Though Cuba has not officially declared a state of emergency, some measures and the organization of the country's governmental machine in response to the situation implies a de facto state of emergency. This is not the first time. We can remember that Cuba has never resorted to the legal declaration of the state of emergency in the past 60 years (though a state recognized in the constitution) to manage the frequent weather events (hurricanes, floods, droughts) that the country experiences. Since the start of the public health crisis, we have seen an increase in the authorities' (police, armed forces) power and duties and those of mobilized citizens, with additional powers and duties given to administrative bodies initially created to take action when there is a state of emergency (defense advice at their various territorial level).


Cuba's uniqueness with respect to most of the continent's countries is due to two key elements. First, the existence of a political regime that subjects all types of political and social-economic activity to the sole communist party. It has mobilized significant governmental capabilities to deal with, in a mobilizing and punitive logic, the pandemic. Secondly, the action of a set of social control mechanisms - internalized in a large proportion of the population's psyche and political culture - that block all hope for a new and positive[1] exercise of power.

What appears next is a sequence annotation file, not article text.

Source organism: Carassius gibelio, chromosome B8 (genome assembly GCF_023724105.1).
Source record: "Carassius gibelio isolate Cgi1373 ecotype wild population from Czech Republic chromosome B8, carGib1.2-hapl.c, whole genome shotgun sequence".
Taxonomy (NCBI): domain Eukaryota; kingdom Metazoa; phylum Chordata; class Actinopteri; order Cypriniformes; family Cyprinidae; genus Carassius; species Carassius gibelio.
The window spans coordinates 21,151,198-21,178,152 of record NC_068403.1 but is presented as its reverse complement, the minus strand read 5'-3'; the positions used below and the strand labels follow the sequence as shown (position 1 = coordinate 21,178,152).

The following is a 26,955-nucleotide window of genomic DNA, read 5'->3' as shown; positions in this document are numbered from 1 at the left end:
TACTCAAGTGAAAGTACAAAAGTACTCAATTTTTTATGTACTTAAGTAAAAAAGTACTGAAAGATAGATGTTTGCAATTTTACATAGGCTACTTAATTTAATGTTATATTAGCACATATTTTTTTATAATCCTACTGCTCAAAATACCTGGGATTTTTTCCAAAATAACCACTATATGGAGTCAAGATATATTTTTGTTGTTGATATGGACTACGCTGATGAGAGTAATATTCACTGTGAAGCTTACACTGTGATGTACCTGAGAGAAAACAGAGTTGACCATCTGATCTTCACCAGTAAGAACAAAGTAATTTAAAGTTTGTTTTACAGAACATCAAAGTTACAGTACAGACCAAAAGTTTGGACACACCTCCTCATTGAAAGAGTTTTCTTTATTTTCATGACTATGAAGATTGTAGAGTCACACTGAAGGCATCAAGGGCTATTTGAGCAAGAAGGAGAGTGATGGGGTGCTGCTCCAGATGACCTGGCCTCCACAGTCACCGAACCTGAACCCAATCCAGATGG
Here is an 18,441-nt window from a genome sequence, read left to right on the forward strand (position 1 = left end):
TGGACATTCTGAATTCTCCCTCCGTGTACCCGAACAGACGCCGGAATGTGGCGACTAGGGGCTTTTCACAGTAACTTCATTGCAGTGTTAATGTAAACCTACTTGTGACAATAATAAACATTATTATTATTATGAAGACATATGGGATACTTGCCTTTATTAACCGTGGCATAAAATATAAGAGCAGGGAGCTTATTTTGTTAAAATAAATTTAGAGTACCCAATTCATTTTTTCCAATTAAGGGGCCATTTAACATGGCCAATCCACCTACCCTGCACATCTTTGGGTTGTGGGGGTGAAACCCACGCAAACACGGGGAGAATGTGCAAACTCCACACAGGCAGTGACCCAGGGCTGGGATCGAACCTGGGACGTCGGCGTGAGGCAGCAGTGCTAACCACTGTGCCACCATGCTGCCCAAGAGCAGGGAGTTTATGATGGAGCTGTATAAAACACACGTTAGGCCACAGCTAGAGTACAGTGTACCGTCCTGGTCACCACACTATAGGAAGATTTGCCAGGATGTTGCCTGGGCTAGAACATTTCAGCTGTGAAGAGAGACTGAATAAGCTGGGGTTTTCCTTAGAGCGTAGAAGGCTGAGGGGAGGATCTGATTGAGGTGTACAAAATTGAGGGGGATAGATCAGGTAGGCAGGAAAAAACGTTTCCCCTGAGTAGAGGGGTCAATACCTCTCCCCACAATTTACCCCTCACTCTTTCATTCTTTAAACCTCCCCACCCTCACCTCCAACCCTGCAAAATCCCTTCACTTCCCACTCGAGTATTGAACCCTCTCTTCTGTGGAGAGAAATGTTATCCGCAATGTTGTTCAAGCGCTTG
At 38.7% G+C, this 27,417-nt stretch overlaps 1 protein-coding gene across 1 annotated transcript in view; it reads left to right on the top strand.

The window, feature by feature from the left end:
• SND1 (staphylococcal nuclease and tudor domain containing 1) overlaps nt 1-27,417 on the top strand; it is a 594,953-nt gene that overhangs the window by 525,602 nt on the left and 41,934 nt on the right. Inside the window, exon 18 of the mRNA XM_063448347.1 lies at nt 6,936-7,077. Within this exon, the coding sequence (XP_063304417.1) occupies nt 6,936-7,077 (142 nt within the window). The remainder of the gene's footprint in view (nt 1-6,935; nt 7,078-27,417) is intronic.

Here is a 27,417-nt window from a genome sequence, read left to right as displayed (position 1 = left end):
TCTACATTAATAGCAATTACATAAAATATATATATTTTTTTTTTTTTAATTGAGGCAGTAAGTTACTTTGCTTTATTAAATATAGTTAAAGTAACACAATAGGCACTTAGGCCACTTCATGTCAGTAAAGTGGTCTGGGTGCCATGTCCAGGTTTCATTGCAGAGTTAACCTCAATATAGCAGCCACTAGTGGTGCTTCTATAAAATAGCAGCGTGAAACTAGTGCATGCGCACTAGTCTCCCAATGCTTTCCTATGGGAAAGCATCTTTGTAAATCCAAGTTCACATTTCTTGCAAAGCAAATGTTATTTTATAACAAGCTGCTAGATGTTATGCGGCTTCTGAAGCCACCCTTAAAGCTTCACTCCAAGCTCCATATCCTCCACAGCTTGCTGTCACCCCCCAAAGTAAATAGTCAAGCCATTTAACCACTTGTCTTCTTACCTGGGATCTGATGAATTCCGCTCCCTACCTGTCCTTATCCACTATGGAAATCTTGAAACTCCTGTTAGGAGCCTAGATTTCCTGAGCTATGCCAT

Though a country needs a good organization for good governance (and it is definitely in place in many ways on the island), the lack of social capital and the absence of the rule of law requires that the pandemic be handled with an autocratic model of public intervention. Yet, on the contrary, encouraging citizen participation, modernizing existing institutional duties and building a democratic legal framework should be the motivating axes of a technical-public health program to deal with COVID-19. Without these elements, there cannot be a sustainable solution to the Cuban multidimensional crisis that has been exacerbated by the pandemic. Even if it manages to limit the damage caused by the coronavirus, the island will still be in a bind...


[1] For a deeper analysis of this, see Contester à Cuba, Marie Laure Geoffray (2012), Paris, Dalloz

Johanna Cilano is a political specialist and historian, Director of Gobierno & Análisis Político AC. She specializes in the research, management and defense of civil societies. She got her master's in political and social studies, her PhD in history and regional studies from the Universidad Veracruzana, and her law degree from the Universidad de La Habana. She taught at the Universidad de La Habana, Universidad de Xalapa, Universidad Iberoamericana León and El Colegio de Veracruz. She was a Visiting Scholar at FLACSO Ecuador. Her email and her Twitter account.